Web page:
I know, I know! Who drops a ‘favourite movies of the year’ list at the end of February? Well, someone who hadn’t gotten around to all the 2022 movies they’d wanted to see until now… like me. Sure, there are a few remaining outliers, but after consulting extensively with my editor (also me), we decided there was no point in delaying further. So here they are My Top Movie Picks of 2022!
10) Fire Island (Andrew Ahn)
Cute and completely charming, it’s the gay Pride and Prejudice we never knew we needed. Ahn takes a shot at self-appointed ‘alpha’ gays and myths of the desexualized Gaysian male while putting his own stamp on a timeless story. It’s that rarity in 2022 (though there were two of them), a gay rom-com I'll have on standby at the end of a hard day.
9) Barbarian (Zach Cregger)
Packed with surprises, by the time Barbarian jumps into its slightly absurd third act, you don’t care. You’re completely drawn into this bonkers, claustrophobic world of the Air BnB from hell. Go in blind. It’ll make the underground sequences that much freakier.
8) Men (Alex Garland)
If we needed any reassurance of how important style is in the horror movie – particularly the so-called ‘art’ horror movie – Alex Garland absolutely served it in Men. Avoiding familiar feminist beats, Men brings the same smart respect for Garland's female protagonists we saw in Annihilation to a deliciously bonkers take on the Green Man fable. Pure style, and a masterpiece of sound design.
7) Bros (Nicholas Stoller)
I loved this bit of arguably retro nonsense. Sure, it should have come out 15 years ago, but you know what? We never got that movie, so... better late than straight! Billy Eichner and Luke Macfarlane commit completely to the kinds of characters they do best, creating plenty of big laughs that capture the best and worst of the LGBTQIA+ community. I was charmed, the performances are solid, and I wanted the guys together in the end. What more do you want from a rom-com?
6) The Batman (Matt Reeves)
I know, a superhero movie in my top 10??? Well, I don’t actually have anything against superhero movies, and Reeves’ grit-core The Batman is an exceptional one. After Gorshin, Astin, and *shudder* Carrey, it takes a lot to make The Riddler a scary villain (Cory Michael Smith was a great Riddler in the campy Gotham, but never a scary one). Reeves and Paul Dano succeed in spades. Also, shout out Patterson who makes this emo Batman all his own, and Zoe Kravitz for breathing yet more fresh life into the oft-overused Selina Kyle.
5) The Northman (Robert Eggers)
Robert Eggers is not a filmmaker you can throw on for a casual Friday night’s viewing while playing on your phone. His movies demand undivided attention, and in The Northman, a movie whose genre I’m frankly… not that fussed about, it pays back in spades with gorgeous visuals and brilliantly thoughtful use of Norse mythology.
4) X and Pearl (Ti West)
I ummed and erred about listing X and Pearl together, but the fact is, you’re going to want to see both, even though they’re completely different moviegoing experiences. That's part of what makes them so great. They each feature… I want to say a career-defining performance from Mia Goth, but I have a strong feeling the best is still to come. And come it will, again, and again. Just like Pearl’s protagonist with a smile on her face that will never, ever, ever leave you.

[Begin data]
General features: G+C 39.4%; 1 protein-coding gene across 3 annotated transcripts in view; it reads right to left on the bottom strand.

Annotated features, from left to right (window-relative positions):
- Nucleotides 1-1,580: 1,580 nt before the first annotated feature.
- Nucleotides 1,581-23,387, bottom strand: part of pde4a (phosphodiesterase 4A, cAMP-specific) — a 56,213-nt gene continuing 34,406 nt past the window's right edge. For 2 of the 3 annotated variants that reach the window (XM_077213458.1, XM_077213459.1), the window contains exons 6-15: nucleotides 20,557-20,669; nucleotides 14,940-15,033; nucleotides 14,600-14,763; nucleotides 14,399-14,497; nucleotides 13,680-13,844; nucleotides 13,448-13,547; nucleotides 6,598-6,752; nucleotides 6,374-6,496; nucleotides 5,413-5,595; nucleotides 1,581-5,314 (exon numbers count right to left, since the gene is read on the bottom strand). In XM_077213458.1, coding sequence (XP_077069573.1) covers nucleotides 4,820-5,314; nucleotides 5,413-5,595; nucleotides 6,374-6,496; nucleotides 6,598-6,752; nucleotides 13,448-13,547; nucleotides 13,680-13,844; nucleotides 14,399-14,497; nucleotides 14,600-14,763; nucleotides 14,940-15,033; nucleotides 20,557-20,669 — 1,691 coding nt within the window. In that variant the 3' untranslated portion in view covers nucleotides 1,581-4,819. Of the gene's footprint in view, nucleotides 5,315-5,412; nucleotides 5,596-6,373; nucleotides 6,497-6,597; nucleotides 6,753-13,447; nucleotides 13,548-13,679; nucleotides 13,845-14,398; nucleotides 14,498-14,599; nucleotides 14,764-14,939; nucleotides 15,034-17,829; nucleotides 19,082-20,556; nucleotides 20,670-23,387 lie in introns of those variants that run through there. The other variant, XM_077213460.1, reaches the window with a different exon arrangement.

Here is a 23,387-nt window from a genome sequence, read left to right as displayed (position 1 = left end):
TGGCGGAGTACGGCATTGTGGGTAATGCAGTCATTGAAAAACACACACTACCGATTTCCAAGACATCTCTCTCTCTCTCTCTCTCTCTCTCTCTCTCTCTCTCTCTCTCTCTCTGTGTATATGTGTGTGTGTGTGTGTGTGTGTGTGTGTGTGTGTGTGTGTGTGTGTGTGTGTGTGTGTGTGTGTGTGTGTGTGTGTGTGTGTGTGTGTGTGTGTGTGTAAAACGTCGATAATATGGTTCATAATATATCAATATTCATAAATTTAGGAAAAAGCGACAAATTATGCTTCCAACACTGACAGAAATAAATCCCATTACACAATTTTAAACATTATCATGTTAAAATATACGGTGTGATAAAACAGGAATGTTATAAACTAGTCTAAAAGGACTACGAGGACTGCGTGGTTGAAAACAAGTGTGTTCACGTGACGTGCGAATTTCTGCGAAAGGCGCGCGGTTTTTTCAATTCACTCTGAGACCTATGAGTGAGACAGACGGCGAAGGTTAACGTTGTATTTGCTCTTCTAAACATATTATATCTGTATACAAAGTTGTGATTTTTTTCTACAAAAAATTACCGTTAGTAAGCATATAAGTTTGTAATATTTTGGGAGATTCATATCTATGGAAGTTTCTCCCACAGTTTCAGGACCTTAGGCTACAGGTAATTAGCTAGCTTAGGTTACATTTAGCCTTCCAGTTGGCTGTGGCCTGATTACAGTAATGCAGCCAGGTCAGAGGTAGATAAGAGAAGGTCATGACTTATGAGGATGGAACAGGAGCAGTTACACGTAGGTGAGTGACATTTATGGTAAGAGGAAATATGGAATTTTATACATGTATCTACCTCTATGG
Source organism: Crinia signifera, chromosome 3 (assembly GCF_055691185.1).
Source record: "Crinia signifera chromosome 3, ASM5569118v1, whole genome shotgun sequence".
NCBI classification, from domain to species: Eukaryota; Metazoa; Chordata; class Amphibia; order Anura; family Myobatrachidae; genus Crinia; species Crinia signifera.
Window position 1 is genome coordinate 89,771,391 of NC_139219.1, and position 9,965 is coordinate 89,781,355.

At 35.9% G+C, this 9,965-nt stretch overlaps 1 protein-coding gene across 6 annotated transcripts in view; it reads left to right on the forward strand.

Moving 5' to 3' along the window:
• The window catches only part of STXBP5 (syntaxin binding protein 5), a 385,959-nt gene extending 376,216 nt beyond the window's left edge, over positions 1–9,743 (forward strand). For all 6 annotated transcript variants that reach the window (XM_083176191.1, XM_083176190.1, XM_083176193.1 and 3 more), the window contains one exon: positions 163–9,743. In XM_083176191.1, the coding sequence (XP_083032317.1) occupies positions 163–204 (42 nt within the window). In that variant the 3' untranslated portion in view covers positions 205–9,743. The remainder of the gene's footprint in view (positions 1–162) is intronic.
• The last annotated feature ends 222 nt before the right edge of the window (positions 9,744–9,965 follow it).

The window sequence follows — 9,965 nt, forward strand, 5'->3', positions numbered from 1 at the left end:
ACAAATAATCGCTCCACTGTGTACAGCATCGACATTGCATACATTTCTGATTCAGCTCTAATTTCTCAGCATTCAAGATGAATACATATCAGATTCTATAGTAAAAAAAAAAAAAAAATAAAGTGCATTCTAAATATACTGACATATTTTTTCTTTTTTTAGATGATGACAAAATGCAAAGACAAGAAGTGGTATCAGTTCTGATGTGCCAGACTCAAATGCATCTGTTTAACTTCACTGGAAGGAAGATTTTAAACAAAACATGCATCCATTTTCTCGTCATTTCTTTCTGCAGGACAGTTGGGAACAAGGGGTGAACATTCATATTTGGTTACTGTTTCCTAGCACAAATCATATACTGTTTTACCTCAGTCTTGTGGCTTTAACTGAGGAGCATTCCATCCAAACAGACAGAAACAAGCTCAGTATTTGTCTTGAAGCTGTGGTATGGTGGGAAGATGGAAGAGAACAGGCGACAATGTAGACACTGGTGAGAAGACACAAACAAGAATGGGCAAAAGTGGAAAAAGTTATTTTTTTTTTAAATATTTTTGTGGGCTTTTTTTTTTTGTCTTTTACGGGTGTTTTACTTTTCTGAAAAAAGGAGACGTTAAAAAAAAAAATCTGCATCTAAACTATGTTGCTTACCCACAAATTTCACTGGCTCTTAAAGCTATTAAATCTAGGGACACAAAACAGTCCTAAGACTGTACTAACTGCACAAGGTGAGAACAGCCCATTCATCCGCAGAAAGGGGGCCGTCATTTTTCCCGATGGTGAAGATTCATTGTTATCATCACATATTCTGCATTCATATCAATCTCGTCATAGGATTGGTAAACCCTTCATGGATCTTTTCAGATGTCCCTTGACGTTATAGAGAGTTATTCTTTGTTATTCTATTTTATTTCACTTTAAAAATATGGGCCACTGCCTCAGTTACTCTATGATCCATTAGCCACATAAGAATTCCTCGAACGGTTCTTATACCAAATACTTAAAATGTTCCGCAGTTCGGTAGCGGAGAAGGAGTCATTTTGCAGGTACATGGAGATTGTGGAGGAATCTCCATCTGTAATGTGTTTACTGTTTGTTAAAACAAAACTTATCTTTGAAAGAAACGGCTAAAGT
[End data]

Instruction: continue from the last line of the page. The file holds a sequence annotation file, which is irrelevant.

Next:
3) Babylon (Damien Chazelle)
The somewhat put-upon Babylon had me from its jaw-dropping opening through its well-worn beats, pitch-black humour, and unapologetic love of all things old Hollywood. The result was a magical three hours. I didn’t care if we diverted through the absurd, or that the plot was basically Boogie Nights with an elephant (not a word!). Chazelle seduced me early with sheer audacity, a quality sorely lacking from so many more ‘respected’ films, and there was no going back.
2) Three Thousand Years of Longing (George Miller)
How do you craft a story that’s both epic and intimate at the same time? Cast two of Britain’s best actors, Tilda Swinton and Idris Elba, in the story of an imprisoned djinn and the no-nonsense academic trying to understand his story. It’s a whimsical fantasy for adults, weaving an intelligent love story into the familiar tropes on which its tale depends.
1) The Menu (Mark Mylod)
The Menu takes aim at the pretentiousness of fine dining, but oh lord, we were not ready. It’s not that there are twists or turns. In fact, The Menu basically spoils its own plot, allowing you instead to focus on the razor-sharp humour, pacing, and satire Chef Mylod is prepared. Taylor-Joy and Fiennes deliver perfectly dry performances surrounded by a star-studded supporting cast. It’s delightful, demented, and forks down my favourite film of 2022.
Best Surprise - Sequels and Remakes That Didn't Suck
Yup, we're going there! I'm in the minority of people who actually enjoyed Halloween Ends for exploring where evil comes from without committing the cardinal sin of trying to explain where Michael Myers' evil comes from. Now, true, that meant we got a movie with not a lot of Myers in it, but if you can take it on its own terms, Halloween Ends is actually a pretty smart and effective horror film that I won't be surprised to see age well, not unlike the misunderstood Halloween 3: Season of the Witch.
Then, there was Hellraiser, which brings the beloved BDSM demon franchise back to Barker's original vision while giving it a chic update and some truly killer visuals. I'm a total Jamie Clayton stan, and her take on the gender-ambiguous hell priest Pinhead did not disappoint. It's not quite up with Barker's original (what could be?) but in the canon of requels, it sits nicely alongside Candyman for fans.